© 2017 by Newport Pagnell Archers

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HISTORY OF NEWPORT PAGNELL ARCHERS

Ken Croucher - Club Secretary 2016

Newport Pagnell Archery club (Newport Pagnell Archers) was formed in 1967 by a small group of enthusiasts meeting in the Ram public house, Newport Pagnell. The pub no longer exists but the Ram head sign is still the club logo.

 

Target Archery is largely an outdoor activity and for many years the club used the sports field adjacent to the Wolverton Road Youth Club. Facilities also existed for lock up storage of such things as target bosses and stands. Once established, the membership increased and the club stayed here for 26 years.

 

Archery, a long established national sport, is regulated by the Archery GB, (formerly the Grand National Archery Society, GNAS). It is divided into Regional and County groups each having their own organisational bodies affiliated to Archery GB.

 

Since it is a shooting activity Archery GB administers the sport with regulations, procedures and conditions of insurance. Any club registered within this framework will operate only with well established and proven system of shooting, both in competition and practice, in consequence shooting accidents are very rare.

 

Archery is also a worldwide sport and internationally managed by a governing body Wold Archery ( formerly the 'Federation International de Tir a L'Arc', FITA).  Archery GB and World Archery work in mutual accord. It is included in the Olympics and the Paralympics which follows the Olympic Games at the same venue for disabled sportspeople.

 

Newport Pagnell Archers have always supported Wheelchair archers and assisted at the Stoke Mandeville Sports Centre to give archery help there. Currently the club has three wheelchair members with one of them being in the Paralympic team in the 1980 games winning a Silver and Bronze medal, and also taking part in the 1992 games in Barcelona. A further two members qualified for the 1988 games in Seoul one winning the individual Gold Medal and both winning Gold in the team event. In the 1992 games our Gold medallist came fourth by one point.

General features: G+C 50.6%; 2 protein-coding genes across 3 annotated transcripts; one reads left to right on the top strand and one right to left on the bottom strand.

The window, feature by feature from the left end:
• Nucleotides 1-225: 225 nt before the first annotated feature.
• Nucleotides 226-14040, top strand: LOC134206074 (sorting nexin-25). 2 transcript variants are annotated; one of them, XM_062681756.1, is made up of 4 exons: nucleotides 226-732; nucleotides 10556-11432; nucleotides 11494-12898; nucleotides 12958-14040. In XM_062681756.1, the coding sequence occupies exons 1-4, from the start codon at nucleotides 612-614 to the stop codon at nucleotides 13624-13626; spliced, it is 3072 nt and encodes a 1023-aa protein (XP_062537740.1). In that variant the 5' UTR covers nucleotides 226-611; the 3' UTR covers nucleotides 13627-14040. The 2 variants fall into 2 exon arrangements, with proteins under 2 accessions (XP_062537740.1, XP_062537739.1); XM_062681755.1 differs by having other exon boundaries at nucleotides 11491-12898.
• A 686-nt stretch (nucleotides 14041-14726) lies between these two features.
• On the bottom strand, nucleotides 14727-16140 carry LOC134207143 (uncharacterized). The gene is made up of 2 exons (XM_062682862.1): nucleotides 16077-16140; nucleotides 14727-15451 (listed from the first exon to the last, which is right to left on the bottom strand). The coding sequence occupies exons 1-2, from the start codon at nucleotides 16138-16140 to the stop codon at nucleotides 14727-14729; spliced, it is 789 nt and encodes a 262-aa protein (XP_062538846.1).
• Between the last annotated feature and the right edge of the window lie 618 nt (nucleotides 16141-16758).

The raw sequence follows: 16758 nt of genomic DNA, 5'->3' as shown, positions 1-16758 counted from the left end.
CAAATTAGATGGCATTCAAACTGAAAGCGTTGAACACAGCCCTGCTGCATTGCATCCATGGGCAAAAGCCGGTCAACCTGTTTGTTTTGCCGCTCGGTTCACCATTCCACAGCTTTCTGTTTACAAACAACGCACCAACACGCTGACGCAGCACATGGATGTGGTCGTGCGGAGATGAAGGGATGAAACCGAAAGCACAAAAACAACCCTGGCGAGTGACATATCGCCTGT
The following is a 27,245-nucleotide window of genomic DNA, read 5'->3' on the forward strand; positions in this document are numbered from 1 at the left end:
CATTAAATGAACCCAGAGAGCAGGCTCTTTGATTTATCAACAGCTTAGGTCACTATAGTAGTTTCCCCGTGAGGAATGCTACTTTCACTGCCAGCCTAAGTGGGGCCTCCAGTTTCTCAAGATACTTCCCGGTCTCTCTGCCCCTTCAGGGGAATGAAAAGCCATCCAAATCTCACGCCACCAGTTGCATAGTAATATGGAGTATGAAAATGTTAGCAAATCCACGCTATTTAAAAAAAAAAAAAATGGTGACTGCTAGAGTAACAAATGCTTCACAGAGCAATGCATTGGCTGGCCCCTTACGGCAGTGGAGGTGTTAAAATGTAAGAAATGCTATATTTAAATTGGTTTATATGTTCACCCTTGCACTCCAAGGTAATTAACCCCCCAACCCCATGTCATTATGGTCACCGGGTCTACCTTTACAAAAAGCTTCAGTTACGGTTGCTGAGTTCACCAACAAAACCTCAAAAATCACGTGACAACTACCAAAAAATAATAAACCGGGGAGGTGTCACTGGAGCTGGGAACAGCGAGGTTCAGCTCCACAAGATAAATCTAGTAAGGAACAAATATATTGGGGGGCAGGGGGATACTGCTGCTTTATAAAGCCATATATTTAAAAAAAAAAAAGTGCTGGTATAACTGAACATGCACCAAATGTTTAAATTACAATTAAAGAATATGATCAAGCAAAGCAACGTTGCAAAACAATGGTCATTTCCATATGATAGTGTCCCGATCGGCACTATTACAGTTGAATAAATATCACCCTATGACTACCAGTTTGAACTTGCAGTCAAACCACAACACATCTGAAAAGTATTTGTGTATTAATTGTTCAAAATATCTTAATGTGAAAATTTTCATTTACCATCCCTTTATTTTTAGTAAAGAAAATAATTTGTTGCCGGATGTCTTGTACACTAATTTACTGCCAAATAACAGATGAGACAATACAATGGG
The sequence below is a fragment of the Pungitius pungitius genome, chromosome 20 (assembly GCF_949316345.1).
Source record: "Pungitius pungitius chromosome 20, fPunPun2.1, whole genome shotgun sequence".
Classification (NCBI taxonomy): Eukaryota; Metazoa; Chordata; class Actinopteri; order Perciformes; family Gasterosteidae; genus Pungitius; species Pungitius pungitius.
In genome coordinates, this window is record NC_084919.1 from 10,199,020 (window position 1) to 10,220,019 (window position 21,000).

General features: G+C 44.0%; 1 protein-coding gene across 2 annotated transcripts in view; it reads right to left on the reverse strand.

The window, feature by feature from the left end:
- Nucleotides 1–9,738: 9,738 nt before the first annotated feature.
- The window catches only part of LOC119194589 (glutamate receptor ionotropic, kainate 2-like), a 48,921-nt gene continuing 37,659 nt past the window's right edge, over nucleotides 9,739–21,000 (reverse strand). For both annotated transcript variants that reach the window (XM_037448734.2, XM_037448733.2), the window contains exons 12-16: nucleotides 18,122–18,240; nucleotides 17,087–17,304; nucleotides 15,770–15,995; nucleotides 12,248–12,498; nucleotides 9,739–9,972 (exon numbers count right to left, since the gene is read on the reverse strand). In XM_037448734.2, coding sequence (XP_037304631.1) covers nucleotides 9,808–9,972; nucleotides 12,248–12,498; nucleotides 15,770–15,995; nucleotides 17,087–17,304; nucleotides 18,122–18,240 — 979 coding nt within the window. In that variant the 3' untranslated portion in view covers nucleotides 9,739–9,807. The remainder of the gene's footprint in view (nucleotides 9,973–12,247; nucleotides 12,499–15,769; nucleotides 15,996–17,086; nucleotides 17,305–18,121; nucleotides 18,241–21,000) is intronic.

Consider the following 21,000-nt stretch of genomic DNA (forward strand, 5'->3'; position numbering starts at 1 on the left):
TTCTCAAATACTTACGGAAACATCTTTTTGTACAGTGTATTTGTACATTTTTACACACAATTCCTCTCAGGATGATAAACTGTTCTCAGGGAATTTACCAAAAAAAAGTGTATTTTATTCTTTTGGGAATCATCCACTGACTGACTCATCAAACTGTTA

The problem that frequently besets archery clubs is the finding of a suitable outdoor shooting venue that will take at least a dozen targets and a safety overshoot beyond the maximum distance of 100 yards (ie. something in the order of a football pitch), not forgetting good access for the wheelchair users and nearby toilet facilities. The Newport Pagnell Youth Club field served us in good stead until this ground, owned by the Bucks Education Authority, had to become self financing. This meant a massive rise in annual rent, well beyond the modest means of the archery club. The club was also under pressure from football groups looking for local venues and able to pay as required. After one or two false starts a shooting area was found at the grounds of the Broughton House Hotel. Although limited in size, it was functional enough to keep the club going for 5 years. The club was then required to leave due to an impending expansion of the Hotel. After further searches the club found space at the Kingfisher Golf and country club at Deanshanger. Not ideal and technically no longer in Buckinghamshire. After about three years a change of Manager and attitude left the club searching again. Since the expansion plan at the Broughton Hotel had been put in abeyance, however, the club was allowed to make a temporary return and was good for a further two years before building work began.